Attached to the exterior south-west corner of the walled garden is a single-storey brick summerhouse (2m x 2m) with pyramidal tiled roof with finial designed by the architects Gerard Wellesley and Trenwith Wills in the early C20 (listed grade II). There is a raised grass walkway with narrow flower beds beneath the south garden wall and wooden posts to support climbing plants. A rolled gravel path runs below the raised walk, turning northwards immediately beyond the summerhouse to continue between the west garden wall and the southern end of the ha-ha. The gravel path continues in a curve north-eastwards towards an early C19 single-storey brick cottage with a tiled hipped roof which stands a few metres west of the mansion (now, 2009, used for staff accommodation). Some 100m south of the mansion there is a large fish pond (approximately 40m x 20m), shown on the Tithe Map, but probably of earlier origin.

PARKLAND

The parkland to the east of the mansion's entrance front is managed as grazed pasture with a few trees and retains the picturesque appearance depicted in early C19 century paintings (Adams). In 1863 it was described as a park ‘studded with ornamental timber and forest trees of large growth in the most thriving and healthy condition'.

Approximately 10m south-east of the pond, set well back behind its sunken garden, is a C19 gamekeeper's lodge with wooden outbuildings, now in separate ownership. A few metres south-east of the outbuildings, a five-bar wooden gate marks the beginning of a horse chestnut avenue, part of the C19 approach from South Lodge, but replanted in the C20. The avenue extends to the south-east corner of the current (2008) Finchcocks estate, the row on the south now enclosed by a 1m post-and-wire fence within a paddock adjoining Rookery Wood on the south-east property boundary. In the late C19, both approach roads from North and South Lodges were lined with horse chestnut trees (Sales Particulars).

KITCHEN GARDEN

The early C19 brick-walled kitchen garden (listed grade II) lies 40m to the south-west of the mansion (Tithe Map). The 3m high walls with coping and plinth enclose an area c.40m x 40m with doorways in the centre of the east and south sides and two doorways on the north side. The doorway on the east side was constructed following collapse of the south-east wall (rebuilt in 2001 with the original bricks). The layout of the walled garden was redesigned in 1992 by students from Hadlow College with a central circle of young white beams and corner flower and shrub borders. In the 1860s it was shown divided into two sections with perimeter paths, a central water tank and building attached to the exterior north-west side (1st edn OS map). At that time it was described as ‘well stocked with fruit trees' and with a ‘lady's flower garden' (Sales Particulars). Glass houses were later added on the interior north-west wall and an additional building constructed on the exterior wall (2nd, 3rd and 4th edn OS maps). Only the foundations and wall markings now show their original positions.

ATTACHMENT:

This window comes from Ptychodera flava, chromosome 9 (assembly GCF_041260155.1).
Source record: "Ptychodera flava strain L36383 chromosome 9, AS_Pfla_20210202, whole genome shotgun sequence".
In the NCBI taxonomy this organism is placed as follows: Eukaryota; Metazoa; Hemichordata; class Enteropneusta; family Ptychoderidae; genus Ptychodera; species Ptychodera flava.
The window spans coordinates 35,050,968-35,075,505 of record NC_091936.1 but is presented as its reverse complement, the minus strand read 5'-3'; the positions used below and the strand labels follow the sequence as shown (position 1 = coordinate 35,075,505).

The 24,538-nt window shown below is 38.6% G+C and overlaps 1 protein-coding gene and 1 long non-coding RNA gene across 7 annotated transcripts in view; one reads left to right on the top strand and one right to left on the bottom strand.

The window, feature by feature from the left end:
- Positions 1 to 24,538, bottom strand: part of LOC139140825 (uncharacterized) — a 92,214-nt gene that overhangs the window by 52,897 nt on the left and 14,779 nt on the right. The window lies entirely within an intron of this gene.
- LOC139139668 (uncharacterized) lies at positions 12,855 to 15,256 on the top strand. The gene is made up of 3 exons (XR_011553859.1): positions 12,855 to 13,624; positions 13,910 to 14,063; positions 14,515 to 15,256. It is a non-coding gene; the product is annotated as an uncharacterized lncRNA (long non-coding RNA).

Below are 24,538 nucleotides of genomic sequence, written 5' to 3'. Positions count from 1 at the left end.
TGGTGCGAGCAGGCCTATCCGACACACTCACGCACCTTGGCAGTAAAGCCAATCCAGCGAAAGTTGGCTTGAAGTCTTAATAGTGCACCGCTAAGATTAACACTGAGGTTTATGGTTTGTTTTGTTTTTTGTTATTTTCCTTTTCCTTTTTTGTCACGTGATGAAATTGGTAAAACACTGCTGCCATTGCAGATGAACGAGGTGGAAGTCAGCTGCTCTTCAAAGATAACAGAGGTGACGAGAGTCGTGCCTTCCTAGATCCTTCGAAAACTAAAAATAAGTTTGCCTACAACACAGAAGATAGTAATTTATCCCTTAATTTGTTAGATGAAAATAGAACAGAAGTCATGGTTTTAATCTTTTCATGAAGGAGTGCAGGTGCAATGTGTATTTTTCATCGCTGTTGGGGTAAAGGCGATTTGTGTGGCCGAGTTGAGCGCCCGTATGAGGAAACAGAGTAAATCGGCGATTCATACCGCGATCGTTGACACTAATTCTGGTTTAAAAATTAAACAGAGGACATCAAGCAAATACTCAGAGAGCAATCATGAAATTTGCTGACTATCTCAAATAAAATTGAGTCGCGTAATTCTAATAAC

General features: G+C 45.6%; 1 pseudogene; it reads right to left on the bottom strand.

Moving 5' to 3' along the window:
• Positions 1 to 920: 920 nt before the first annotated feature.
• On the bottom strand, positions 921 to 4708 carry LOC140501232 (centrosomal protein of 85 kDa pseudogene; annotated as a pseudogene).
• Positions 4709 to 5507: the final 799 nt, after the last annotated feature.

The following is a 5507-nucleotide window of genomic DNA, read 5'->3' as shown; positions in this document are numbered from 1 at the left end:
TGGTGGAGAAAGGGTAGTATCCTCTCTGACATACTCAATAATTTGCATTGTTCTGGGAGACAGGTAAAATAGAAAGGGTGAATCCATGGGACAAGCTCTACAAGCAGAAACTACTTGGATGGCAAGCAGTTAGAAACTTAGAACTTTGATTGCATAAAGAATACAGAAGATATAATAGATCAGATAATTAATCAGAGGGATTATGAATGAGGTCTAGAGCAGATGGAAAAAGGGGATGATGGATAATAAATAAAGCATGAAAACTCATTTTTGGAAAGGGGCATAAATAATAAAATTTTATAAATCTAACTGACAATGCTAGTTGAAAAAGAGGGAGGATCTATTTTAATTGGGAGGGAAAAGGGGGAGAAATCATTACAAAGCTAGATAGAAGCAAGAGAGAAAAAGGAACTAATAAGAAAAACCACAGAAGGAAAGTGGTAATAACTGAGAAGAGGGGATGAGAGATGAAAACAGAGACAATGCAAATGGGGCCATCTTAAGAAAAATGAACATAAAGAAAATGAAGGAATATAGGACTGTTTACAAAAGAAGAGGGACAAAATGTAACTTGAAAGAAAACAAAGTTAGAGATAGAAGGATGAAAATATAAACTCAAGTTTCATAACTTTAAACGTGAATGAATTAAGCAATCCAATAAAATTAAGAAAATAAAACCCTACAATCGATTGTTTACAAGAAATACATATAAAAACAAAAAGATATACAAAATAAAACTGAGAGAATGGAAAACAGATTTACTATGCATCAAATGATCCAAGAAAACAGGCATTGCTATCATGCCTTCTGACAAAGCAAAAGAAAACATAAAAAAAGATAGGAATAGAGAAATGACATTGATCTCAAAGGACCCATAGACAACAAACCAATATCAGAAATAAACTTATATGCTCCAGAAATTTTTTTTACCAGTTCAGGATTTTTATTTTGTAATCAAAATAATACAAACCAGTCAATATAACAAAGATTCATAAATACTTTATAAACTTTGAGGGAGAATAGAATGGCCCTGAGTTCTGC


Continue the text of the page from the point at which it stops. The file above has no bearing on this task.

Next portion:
REFERENCES

Books and articles

Edward Hasted, ‘Parishes: Goudhurst (part), The History and Topographical Survey of the County of Kent: Volume 7 (London, 1798), pp. 64-73.

Christopher Hussey, ‘Country Homes and Gardens Old & New: Finchcocks, Goudhurst, Kent. The residence of Captain A. W. J. Cecil', Country Life, vol. 50 (30 July 1921), pp. 132-37.

A. Oswald, Country Houses of Kent (London: Country Life, 1933).

Siegfried Sassoon, The Weald of Youth (London: Faber & Faber, 1942), quoted in Burnett (2003), p. 13.

Christopher Hussey, ‘Finchcocks, Goudhurst, Kent - I. The home of Mr F. D. Lycett Green', Country Life, vol. 99 (12 April 1946), pp.670-73; ‘The Home of Mr F. D. Lycett Green', (19 April 1946), pp.716-9; H. L. Bradfer-Lawrence, Finchcocks (31 May 1946), p. 1002.